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From Patient to Abortion Equity Provider

Ashia George, RN is an abortion care nurse, labor and delivery nurse, board member at Abortion Care Network, and co-leader for the Michigan cluster of Reproductive Health Access project. This month we talked to Ashia about her journey into the SRH field, abortion equity, and the ways COVID-19 has impacted her work. 

Tell us about your decision to become an abortion provider: How did you end up in this role?

My journey to becoming an abortion provider started with my own abortion story. I was raised in a Catholic household, went to Catholic school, and at an early age was taught that abortion was a selfish and evil act. In high school, I transitioned from private to public school. At 17, I started working as a medical assistant for a family and internal medicine practice. At 19, I became pregnant with my first child and had a very difficult labor that ended in an emergency C-section. My son was born, and my life changed overnight. A year later, I became pregnant again. I immediately knew I didn’t want to be pregnant; I didn’t want to risk another C-section; I didn’t want to have another baby at that time. I realized everything I was taught about abortion was wrong. I knew having an abortion was the best decision for myself and my family. I made an appointment with an abortion provider near my home and had my first abortion on my 21st birthday. At my appointment, I remember feeling so thankful to have the service available to me, and when it was finished, I felt so relieved. After my birth and abortion experience, I knew I wanted to work in sexual and reproductive health. In 2013, I was hired as a clinical assistant at Scotsdale Women’s Center, an independent abortion clinic in Detroit. In 2014, I gave birth to my daughter, and the next year I had my 2nd abortion. At the clinic, I worked my way up to a leadership position and also became a Registered Nurse. Now I am a manager at Scotsdale Women’s Center, a staff nurse on Labor and Delivery, a board member of the Abortion Care Network, and co-leader for the Michigan cluster of the Reproductive Health Access project.



What is your day-to-day like in your job?

At the clinic, it is my job to ensure every patient is prepared for their medical or surgical abortion. I am also responsible for ensuring patient safety. I perform assessments, ultrasounds, lab testing, administer medications, and I counsel patients. I am knowledgeable and efficient in all clinic areas, and I am able to step in wherever needed. I help supervise and teach staff, and I also help create and update clinic policies and procedures. At a hospital in the same community, I work on labor and delivery. There I care for pregnant people during labor and birth, and I also provide newborn and postpartum care.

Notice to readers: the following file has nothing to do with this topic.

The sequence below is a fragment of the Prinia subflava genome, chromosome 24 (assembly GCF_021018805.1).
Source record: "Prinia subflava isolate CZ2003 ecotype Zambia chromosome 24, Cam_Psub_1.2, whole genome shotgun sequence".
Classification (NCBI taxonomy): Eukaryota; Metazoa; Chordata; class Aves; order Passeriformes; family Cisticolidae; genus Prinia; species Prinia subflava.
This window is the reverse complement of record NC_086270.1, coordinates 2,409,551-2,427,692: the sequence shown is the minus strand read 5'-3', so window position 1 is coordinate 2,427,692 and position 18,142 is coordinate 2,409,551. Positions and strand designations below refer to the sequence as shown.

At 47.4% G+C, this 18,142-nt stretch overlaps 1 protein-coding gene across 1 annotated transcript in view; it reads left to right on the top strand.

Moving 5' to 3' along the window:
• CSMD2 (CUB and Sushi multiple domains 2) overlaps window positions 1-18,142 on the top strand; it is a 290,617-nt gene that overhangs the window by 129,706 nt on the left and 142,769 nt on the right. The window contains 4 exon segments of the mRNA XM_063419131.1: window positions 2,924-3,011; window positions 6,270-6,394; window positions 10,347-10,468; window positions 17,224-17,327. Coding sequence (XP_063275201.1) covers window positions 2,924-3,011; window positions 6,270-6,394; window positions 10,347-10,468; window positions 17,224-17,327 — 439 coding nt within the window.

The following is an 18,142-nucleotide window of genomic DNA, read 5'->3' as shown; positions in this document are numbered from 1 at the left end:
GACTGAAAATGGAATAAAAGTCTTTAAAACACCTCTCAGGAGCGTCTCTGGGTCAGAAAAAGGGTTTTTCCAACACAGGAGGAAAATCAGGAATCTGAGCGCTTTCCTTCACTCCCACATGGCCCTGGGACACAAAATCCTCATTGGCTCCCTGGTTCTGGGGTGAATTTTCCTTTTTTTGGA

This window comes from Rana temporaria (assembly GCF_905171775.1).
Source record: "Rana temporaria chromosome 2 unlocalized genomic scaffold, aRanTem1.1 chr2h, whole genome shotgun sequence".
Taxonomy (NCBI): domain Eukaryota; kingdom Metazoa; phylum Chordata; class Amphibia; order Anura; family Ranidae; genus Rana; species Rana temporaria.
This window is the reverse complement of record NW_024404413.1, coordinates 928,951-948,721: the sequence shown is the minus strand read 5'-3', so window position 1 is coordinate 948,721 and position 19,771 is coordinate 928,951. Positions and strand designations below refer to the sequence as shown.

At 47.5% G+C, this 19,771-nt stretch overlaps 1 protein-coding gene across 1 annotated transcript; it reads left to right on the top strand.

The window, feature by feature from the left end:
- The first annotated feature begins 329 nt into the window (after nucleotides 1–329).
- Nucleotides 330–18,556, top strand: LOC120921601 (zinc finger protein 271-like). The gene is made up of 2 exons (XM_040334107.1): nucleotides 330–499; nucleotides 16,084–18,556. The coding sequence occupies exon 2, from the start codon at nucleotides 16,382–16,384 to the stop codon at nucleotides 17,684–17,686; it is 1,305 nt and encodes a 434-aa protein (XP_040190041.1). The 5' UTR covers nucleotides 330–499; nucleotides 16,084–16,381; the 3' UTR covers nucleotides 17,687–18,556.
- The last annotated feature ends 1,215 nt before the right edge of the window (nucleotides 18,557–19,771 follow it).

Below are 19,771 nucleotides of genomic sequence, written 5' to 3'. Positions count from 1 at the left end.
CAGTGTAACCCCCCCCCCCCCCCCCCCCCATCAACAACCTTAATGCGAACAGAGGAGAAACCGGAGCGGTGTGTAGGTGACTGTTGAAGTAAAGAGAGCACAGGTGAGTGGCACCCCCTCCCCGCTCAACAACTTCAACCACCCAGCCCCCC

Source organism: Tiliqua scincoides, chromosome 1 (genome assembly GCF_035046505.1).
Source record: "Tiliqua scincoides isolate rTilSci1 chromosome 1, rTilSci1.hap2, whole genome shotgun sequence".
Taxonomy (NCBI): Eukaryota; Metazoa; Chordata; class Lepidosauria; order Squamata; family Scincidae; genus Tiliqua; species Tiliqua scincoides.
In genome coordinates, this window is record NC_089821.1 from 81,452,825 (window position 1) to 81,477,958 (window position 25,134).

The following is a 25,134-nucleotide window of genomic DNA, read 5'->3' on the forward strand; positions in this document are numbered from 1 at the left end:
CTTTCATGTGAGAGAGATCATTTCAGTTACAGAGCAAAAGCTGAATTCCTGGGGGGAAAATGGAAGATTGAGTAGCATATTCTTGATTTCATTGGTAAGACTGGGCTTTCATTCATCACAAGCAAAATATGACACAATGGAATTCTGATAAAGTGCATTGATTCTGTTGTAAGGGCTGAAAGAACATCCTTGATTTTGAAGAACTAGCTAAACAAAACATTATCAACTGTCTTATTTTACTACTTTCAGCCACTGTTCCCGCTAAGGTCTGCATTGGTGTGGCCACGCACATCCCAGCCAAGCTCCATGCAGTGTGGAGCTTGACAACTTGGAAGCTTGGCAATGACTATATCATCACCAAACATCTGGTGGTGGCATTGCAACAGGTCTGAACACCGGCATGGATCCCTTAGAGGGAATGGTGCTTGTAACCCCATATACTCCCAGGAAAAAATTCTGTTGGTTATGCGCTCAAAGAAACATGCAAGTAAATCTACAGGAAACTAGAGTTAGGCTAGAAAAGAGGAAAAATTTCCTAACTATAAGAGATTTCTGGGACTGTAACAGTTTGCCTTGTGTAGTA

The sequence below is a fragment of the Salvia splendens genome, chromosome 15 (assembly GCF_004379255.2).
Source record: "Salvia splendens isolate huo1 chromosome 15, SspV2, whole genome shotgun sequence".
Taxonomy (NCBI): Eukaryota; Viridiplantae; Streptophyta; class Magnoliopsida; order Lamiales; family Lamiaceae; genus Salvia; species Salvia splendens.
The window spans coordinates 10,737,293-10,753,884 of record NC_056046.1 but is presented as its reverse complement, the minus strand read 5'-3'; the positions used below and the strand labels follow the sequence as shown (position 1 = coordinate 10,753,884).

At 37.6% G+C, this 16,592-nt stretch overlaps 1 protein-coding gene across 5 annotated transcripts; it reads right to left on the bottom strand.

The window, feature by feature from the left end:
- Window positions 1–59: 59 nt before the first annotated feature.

How has your work changed during the pandemic? 

Work during the pandemic in general has been different. It has been stressful, scary, enlightening, productive, and grounding all at the same time. In the beginning, resources were critically low, and there were so many unknowns; everyone was paranoid about getting sick. In worst cases, some states tried to block abortion access, and some clinics had to close. Social distancing has been a big change because we are so used to holding hands, sharing hugs and wiping tears. On a positive note, even with all the changes and fear, we were still able to provide exceptional abortion care to patients in the midst of a global pandemic. COVID-19 really showed me how resilient and dedicated abortion providers are. When faced with adversity, abortion providers are leaders and innovators who are capable of all things.

What are some things you’ve learned in your line of work?

During my career I’ve learned that everyone is on a different but important life path. Bodily autonomy and reproductive justice are essential for individuals and communities to heal, thrive, and be healthy. Spiritually, my career has affirmed my belief that birth and abortion are normal cycles of life. I believe there are diverse levels of consciousness, and life continues after physical death. Energy doesn’t die, it transforms. When we experience physical death, we transform into a higher level of consciousness, free of ego, pain, fear and despair.  

What do you love about being involved in this kind of work and activism?


What I love most about being involved in this work and activism is the validation it provides. I feel a strong sense of community service and social justice. Everyday at work I feel like I’m helping make a difference in someone’s life. Every patient I care for is special and important, and they all have their own story. It is an honor and privilege to care for people during some of their most sacred and vulnerable experiences.